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Evidence of Larger Impact of Parasites on Hosts in the Tropics: Investment in Immune Function within and outside the Tropics
Anders P. Møller
Vol. 82, No. 2 (Jun., 1998), pp. 265-270
Stable URL: http://www.jstor.org/stable/3546966
Page Count: 6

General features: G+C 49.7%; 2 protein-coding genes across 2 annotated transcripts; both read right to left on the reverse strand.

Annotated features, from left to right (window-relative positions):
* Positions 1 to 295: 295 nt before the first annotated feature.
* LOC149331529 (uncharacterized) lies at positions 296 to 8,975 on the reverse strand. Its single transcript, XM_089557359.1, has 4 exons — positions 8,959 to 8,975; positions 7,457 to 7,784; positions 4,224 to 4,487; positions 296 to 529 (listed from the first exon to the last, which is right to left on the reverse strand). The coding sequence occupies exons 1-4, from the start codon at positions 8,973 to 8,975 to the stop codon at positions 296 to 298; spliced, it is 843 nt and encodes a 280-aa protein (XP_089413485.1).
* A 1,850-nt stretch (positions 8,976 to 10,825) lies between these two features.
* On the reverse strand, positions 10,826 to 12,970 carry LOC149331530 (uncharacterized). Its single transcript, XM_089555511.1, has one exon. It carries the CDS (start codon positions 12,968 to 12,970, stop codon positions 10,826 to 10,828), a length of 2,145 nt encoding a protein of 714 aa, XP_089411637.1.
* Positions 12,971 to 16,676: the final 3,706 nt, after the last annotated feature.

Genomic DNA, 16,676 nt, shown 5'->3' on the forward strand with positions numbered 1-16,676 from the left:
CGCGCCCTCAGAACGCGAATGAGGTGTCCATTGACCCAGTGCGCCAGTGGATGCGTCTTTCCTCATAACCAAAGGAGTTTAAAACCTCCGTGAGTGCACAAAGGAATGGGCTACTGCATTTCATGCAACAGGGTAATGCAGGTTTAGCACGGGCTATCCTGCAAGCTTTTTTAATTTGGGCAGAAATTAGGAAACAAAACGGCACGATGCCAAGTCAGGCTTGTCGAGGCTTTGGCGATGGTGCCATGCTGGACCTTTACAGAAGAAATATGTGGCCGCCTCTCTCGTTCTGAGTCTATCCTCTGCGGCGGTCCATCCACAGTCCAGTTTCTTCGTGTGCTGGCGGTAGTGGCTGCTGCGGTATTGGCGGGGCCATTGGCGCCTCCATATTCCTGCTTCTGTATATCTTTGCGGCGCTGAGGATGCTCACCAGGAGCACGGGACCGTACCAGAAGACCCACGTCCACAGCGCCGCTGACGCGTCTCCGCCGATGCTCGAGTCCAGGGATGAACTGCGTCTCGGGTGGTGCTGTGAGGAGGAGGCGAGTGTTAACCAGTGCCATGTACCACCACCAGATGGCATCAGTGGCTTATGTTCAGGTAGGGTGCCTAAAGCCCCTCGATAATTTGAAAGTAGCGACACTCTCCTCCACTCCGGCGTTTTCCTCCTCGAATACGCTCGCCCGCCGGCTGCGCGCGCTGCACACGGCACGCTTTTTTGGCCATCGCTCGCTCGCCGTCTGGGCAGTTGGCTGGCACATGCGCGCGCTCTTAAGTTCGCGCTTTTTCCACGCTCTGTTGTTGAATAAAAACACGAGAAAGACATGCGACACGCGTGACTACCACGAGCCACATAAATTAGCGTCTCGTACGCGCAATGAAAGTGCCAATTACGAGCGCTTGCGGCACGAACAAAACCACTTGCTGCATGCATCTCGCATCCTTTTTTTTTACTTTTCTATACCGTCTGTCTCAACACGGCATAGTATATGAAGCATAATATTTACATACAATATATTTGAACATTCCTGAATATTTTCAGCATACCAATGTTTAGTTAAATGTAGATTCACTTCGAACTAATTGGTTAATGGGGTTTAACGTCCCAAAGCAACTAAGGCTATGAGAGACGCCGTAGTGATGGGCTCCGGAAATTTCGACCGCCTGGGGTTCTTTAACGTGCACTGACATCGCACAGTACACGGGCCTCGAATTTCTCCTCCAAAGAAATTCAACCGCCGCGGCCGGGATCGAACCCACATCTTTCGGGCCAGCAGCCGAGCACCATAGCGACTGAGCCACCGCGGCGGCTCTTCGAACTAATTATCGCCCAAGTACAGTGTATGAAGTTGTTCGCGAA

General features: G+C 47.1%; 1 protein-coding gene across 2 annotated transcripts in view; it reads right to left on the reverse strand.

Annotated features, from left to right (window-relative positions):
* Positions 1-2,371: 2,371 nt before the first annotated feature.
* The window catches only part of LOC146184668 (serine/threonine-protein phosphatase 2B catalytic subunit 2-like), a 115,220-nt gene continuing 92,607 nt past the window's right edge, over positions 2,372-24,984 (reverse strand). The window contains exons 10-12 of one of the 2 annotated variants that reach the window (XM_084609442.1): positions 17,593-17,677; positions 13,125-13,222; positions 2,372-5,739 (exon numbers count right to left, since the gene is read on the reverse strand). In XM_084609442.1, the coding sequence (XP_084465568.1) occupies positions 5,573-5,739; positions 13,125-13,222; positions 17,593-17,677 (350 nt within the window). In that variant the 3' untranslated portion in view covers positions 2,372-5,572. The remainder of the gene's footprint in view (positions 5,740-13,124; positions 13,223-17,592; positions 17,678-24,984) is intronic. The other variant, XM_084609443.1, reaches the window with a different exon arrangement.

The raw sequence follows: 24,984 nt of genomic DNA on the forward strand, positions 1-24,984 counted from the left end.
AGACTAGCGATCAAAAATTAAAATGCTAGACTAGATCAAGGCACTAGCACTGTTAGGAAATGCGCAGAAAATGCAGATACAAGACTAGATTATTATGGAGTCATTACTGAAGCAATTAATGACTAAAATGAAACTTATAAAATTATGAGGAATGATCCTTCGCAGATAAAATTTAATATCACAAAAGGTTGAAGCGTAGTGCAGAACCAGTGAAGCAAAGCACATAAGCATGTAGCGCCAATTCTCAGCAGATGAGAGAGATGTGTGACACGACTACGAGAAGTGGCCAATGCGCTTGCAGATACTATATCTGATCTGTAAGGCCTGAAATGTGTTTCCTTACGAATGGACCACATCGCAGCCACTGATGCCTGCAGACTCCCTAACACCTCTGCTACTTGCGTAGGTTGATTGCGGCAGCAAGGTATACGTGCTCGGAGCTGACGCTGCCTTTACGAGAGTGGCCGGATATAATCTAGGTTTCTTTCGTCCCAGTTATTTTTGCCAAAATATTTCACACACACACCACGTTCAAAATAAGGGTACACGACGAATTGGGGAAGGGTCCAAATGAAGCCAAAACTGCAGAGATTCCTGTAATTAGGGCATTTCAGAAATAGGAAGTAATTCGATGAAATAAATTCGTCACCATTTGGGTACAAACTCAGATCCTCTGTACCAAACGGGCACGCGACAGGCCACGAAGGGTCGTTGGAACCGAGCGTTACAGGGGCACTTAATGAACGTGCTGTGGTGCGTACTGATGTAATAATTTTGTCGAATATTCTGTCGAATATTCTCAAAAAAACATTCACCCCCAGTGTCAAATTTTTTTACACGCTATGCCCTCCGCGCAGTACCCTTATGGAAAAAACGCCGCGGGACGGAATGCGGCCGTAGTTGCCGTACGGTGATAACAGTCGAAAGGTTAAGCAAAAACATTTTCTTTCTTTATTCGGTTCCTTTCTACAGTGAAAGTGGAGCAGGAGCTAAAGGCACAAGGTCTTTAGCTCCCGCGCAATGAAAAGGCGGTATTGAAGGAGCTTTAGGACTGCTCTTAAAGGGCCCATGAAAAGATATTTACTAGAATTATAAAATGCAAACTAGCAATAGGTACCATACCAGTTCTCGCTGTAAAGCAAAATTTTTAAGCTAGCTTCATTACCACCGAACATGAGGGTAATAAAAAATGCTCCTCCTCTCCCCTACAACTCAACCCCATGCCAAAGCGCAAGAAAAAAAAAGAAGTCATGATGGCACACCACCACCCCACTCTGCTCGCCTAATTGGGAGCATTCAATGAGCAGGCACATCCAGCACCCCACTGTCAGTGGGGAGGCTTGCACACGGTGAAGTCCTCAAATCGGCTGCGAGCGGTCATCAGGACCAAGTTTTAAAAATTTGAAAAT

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Parasites may impose stronger selection pressures on their hosts in the tropics compared to non-tropical climatic zones because parasite abundance is not reduced by the adverse environmental conditions of winter as at high latitudes. Furthermore, tropical parasites tend to be more host-specific than temperate zone parasites, and their effects on juvenile mortality of hosts is particularly strong. I tested indirectly whether tropical parasites have had stronger impact on their hosts by making a pairwise comparative study of host investment in anti-parasite defence. Closely related pairs of birds were used to test the prediction that investment in immune function should be greater in the tropics as compared to non-tropical zones. The circulating concentration of leukocytes in the blood was consistently higher in tropical bird species as compared to non-tropical ones. The relative size of the spleen for a given body size was significantly larger in tropical as compared to that of closely related non-tropical species. Interspecific differences in immune function between hosts in the tropics and non-tropical climate zones should affect divergence in host population dynamics, host population density and diversity, host life-history evolution, and the evolution of host sexuality and sexual selection.
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